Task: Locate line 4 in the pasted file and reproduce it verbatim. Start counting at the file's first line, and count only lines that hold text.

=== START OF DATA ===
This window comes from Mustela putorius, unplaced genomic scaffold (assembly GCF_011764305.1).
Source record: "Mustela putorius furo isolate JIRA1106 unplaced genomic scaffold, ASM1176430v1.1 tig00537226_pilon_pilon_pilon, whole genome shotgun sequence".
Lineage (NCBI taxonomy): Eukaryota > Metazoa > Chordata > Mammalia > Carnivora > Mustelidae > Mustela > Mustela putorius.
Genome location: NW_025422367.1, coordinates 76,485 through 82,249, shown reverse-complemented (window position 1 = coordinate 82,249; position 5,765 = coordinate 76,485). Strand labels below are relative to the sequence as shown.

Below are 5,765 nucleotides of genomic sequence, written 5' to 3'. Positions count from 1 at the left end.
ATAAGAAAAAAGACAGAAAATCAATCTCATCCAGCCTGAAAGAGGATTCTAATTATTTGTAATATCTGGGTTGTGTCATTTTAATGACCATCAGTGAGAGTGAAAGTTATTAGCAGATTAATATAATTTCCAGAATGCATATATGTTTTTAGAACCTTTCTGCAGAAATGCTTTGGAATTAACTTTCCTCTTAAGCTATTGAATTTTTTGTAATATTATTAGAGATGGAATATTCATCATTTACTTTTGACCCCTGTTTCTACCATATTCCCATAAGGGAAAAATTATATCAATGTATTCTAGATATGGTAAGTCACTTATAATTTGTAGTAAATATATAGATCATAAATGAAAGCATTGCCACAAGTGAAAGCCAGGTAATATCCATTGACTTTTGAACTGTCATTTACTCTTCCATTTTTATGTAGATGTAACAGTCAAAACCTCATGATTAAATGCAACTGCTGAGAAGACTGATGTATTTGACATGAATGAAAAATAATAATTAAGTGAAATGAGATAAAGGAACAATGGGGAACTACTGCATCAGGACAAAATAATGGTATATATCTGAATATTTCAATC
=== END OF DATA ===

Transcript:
Genome location: NW_025422367.1, coordinates 76,485 through 82,249, shown reverse-complemented (window position 1 = coordinate 82,249; position 5,765 = coordinate 76,485). Strand labels below are relative to the sequence as shown.